|Vincent van Gogh’s Starry Night which is exhibited in the Museum of Modern Art in New York City is a primary source since it is the original work of art. When you go to the museum you are looking at the exact work that he made. Any other version of it that you see in visual culture (photograph, slide, digital image, postcard, stationary) is a reproduction. It can be a different size and the color may vary. You may get the general idea of the painting but it would not be the same experience as seeing the real work.|
Vincent van Gogh wrote many letters to his brother, Theo, and these letters are also primary sources but you would have to go to an archive to read the ACTUAL letters. At the archive you would wear special protective gloves so the oils from your hands would not harm the fragile paper and the letters would be brought to you in special containers. You would read them in an archival room where the temperature and humidity were controlled. You might be allowed to photocopy them. In that case, you would have to transcribe the contents by hand. The advantage of having this kind of access to a primary source is that you actually handle the original material. You can see exactly what van Gogh’s handwriting looked like and feel the quality of the paper. You would be using the original primary source.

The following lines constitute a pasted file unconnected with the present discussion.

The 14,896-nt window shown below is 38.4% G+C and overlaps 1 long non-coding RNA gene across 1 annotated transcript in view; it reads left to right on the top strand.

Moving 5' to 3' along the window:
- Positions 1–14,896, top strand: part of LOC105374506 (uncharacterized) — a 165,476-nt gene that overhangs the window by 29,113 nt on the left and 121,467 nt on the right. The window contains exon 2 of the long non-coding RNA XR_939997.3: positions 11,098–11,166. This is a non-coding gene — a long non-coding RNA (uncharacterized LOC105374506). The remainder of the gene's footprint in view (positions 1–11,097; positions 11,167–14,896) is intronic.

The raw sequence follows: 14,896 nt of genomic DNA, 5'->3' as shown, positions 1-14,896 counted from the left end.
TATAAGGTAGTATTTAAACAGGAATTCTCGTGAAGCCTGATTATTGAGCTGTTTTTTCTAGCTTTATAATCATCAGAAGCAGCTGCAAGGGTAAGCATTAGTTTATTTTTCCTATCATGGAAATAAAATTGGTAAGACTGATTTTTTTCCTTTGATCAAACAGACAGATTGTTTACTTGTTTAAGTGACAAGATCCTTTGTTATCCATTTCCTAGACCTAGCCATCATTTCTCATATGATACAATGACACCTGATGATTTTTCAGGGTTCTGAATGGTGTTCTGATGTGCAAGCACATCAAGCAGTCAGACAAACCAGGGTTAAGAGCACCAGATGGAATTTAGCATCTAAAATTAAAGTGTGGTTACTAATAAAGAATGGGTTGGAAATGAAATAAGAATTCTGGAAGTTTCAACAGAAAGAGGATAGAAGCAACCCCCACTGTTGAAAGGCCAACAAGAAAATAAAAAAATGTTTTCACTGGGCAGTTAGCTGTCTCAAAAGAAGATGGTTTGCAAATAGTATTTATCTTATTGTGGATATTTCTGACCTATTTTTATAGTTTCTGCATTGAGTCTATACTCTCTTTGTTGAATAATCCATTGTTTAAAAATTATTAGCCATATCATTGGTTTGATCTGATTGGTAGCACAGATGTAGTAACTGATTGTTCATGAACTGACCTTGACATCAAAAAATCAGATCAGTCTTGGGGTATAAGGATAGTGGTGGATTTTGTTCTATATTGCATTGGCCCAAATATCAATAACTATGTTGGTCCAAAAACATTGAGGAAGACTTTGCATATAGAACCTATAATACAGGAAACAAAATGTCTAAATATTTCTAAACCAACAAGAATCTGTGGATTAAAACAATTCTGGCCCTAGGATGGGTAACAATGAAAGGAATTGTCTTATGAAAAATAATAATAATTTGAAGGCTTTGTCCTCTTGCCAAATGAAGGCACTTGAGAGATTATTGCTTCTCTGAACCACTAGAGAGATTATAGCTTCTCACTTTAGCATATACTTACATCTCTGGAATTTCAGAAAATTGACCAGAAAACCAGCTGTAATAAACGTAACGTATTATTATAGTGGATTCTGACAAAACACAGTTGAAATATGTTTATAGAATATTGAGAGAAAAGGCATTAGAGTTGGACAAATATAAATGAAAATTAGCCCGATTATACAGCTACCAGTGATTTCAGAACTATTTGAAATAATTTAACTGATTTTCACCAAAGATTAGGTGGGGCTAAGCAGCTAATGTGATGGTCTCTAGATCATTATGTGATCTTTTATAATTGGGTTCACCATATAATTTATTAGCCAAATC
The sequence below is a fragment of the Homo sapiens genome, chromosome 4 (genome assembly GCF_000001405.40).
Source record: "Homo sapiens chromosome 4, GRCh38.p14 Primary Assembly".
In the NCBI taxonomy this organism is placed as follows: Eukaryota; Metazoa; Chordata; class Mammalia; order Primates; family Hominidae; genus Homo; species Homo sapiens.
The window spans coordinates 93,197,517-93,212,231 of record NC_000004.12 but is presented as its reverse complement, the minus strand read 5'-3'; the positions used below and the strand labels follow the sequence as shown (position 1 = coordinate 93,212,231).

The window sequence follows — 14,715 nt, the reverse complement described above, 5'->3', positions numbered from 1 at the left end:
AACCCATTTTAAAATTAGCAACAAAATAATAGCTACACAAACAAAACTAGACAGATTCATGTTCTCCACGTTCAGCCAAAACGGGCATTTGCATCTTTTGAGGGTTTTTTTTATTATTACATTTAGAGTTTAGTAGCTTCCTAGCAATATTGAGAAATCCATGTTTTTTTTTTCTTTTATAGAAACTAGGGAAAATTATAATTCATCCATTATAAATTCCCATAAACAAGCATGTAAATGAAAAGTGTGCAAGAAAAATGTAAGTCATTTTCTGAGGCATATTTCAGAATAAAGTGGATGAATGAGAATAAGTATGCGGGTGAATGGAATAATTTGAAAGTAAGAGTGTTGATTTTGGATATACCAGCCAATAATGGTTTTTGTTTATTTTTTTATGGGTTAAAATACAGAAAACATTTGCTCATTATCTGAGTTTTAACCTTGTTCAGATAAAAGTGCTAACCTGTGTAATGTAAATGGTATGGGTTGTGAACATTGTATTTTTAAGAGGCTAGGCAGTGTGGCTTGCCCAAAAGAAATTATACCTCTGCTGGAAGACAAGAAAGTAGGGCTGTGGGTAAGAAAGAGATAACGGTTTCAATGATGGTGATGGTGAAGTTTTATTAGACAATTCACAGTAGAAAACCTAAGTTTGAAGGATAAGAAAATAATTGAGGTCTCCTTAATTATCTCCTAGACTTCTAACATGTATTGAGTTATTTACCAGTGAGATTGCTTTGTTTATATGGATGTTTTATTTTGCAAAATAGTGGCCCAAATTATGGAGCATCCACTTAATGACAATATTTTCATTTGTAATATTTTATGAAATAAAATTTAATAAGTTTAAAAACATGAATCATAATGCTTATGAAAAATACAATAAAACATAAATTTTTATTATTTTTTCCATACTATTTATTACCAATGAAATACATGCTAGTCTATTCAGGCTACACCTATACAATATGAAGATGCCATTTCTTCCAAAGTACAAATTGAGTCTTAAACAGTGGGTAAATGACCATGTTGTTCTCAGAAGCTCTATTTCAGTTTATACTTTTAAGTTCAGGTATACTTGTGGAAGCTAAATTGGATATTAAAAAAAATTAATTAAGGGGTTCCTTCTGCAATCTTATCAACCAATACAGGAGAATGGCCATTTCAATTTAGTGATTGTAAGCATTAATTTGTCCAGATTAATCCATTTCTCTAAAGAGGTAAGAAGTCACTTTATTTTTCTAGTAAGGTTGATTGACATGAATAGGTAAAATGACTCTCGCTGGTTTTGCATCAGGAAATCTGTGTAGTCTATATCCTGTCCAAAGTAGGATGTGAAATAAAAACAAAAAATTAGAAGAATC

Some archives are digitizing their collections and making them freely available on the web. For instance, the Van Gogh Museum has created the a web site for their Van Gogh Letters with original text, translations, facsimiles and indexes. Most archives, though, cannot publish their primary source materials in such a robust and extensive manner.
Luckily, there are other ways to access the primary source information without going to the archive. Primary source information can be copied and made available in other publications. Letters, diaries, journals, newspapers, historical documents of all kinds have been reproduced and published in books, articles, journals, magazines, anthologies, and encyclopedias. Additionally, these reproductions can be in academic databases as well as educational and commercial websites.